Besides the Social Democrats the government consist of the Socialistisk Folkeparti (Socialist Peoples Party), Det Radikale Venstre (The Radical Left) – neither radical nor leftist but rather a neoliberal party with some centrum oriented values.

The government has to some degree been supported by Enhedslisten (United List) – a coalition of different socialist groups: communists, trotskyists, left socialists etc, because it has been seen as the lesser evil.

Even if there are great differences among those three last mentioned parties they have all in common that they are elitist parties.

The United List has the most well educated group of voters among all parties, and the voters of Radikale Venstre are the voters with the highest average household income. The third opposition party mentioned here – Socialist Peoples Party – is somewhere in between, their voters are not as well educated, and their average house hold income are not that big as the voters of the Radical Left and the United Left, but anyway…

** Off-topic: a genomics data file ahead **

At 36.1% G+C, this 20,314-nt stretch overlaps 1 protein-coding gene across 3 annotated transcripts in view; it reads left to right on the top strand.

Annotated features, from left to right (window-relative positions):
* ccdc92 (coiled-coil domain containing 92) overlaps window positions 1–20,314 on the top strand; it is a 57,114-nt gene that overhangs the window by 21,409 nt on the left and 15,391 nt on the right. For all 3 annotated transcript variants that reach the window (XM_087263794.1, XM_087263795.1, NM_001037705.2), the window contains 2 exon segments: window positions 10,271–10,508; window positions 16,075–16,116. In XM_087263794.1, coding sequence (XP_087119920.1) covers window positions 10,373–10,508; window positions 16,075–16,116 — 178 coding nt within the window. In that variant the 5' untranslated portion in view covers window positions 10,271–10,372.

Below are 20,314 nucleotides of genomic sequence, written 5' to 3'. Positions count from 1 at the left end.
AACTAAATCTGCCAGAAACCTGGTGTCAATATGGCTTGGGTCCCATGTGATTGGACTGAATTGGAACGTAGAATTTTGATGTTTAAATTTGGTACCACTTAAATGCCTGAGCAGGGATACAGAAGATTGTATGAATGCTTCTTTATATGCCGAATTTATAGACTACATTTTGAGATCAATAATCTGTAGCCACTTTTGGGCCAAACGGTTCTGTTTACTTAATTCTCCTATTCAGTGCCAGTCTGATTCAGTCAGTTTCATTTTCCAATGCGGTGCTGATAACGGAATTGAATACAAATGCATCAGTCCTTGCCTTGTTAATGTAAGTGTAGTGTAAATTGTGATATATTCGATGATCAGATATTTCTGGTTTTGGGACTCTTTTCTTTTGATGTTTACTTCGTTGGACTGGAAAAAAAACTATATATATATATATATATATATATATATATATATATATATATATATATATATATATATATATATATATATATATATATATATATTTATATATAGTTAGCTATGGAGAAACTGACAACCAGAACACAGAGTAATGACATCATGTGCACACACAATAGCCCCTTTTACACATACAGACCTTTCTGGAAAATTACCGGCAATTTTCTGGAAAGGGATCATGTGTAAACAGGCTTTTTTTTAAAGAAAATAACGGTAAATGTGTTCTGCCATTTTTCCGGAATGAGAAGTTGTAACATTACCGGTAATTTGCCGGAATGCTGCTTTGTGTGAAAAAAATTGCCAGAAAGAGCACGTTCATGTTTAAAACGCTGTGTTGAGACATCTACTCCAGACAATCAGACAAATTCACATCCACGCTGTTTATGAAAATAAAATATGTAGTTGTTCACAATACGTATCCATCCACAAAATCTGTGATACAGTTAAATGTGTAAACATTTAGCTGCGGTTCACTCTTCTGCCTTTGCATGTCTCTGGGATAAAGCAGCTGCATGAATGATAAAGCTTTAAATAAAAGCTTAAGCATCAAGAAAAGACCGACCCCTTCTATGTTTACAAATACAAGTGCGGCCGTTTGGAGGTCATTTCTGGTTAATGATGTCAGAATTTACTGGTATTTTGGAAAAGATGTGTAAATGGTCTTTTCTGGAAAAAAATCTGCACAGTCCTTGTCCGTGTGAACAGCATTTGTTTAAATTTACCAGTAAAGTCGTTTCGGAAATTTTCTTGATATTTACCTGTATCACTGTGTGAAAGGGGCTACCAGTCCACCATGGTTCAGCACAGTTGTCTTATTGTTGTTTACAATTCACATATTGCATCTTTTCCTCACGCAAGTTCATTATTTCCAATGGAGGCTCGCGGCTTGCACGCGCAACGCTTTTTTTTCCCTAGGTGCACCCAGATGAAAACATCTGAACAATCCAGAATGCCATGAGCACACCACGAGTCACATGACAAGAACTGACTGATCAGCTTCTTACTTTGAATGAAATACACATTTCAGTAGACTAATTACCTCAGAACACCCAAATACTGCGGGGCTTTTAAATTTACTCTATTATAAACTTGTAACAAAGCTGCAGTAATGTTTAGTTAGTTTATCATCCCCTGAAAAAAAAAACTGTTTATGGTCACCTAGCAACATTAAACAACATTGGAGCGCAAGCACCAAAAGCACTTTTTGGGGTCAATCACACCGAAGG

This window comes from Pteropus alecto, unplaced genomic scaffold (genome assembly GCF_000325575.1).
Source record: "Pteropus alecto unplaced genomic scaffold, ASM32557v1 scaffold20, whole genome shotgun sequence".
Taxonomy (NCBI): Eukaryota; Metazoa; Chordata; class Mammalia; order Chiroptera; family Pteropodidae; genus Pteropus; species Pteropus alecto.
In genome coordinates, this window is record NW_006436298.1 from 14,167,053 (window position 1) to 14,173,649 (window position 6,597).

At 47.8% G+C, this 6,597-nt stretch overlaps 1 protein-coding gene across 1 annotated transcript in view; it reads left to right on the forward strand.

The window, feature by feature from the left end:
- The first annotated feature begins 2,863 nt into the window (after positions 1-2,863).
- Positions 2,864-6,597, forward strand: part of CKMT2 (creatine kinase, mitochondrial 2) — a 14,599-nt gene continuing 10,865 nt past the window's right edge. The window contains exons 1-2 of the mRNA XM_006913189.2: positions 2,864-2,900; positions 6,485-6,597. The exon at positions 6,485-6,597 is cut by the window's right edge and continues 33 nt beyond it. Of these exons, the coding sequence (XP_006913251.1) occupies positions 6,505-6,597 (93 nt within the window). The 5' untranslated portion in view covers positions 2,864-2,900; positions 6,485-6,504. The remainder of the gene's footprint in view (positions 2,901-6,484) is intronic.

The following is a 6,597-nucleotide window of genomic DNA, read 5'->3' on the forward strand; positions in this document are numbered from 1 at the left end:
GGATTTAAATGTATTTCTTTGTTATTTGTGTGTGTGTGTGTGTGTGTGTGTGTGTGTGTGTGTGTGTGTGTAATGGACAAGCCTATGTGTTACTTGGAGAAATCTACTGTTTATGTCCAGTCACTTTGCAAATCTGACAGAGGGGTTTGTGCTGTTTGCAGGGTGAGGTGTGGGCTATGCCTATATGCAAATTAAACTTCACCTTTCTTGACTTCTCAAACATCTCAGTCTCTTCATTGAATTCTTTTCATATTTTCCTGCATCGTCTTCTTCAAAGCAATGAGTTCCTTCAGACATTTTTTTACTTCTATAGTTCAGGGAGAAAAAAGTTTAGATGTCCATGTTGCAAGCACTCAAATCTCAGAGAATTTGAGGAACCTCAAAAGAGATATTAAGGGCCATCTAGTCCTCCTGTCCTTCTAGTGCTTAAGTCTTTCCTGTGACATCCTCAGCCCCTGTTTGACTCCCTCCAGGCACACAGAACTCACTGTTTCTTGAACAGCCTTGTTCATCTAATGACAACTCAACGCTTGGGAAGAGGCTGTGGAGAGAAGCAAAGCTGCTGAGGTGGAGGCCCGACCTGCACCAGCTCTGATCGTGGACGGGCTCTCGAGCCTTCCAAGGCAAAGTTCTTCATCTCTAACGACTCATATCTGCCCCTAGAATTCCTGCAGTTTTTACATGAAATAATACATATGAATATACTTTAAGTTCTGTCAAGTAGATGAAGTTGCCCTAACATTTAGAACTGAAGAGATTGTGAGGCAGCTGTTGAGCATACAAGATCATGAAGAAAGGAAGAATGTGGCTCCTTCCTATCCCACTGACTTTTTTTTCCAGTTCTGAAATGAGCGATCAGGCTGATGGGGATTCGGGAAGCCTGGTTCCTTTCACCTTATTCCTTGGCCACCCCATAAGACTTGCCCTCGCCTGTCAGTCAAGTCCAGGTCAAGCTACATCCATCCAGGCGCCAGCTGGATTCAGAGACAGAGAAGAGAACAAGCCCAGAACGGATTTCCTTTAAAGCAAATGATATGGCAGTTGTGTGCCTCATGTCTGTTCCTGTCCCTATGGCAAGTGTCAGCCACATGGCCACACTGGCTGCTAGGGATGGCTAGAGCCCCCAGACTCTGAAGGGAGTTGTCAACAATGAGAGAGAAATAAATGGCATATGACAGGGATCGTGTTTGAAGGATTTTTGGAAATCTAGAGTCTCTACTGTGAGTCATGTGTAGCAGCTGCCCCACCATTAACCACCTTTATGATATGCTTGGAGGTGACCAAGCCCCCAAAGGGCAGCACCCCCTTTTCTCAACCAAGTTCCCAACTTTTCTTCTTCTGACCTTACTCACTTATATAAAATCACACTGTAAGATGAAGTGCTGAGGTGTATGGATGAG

Det Radikale Venstre obtained a great success in the 2005 election and almost dobbled the number of mandates in the parliament.

Among the partys key issues in that election campaign was a suggested tax reform that would give their key voters an enormous reduction in taxes paid, on the cost of more less earning households.

The economic greediness and egoism was successfully combined with well meaning phrases on environmental issues and development aid to third world countries.

As can be seen in the election results the Radikale Venstre lost their votes again in 2007, mostly thank to a split in the party where a few members formed a new party called New Alliance.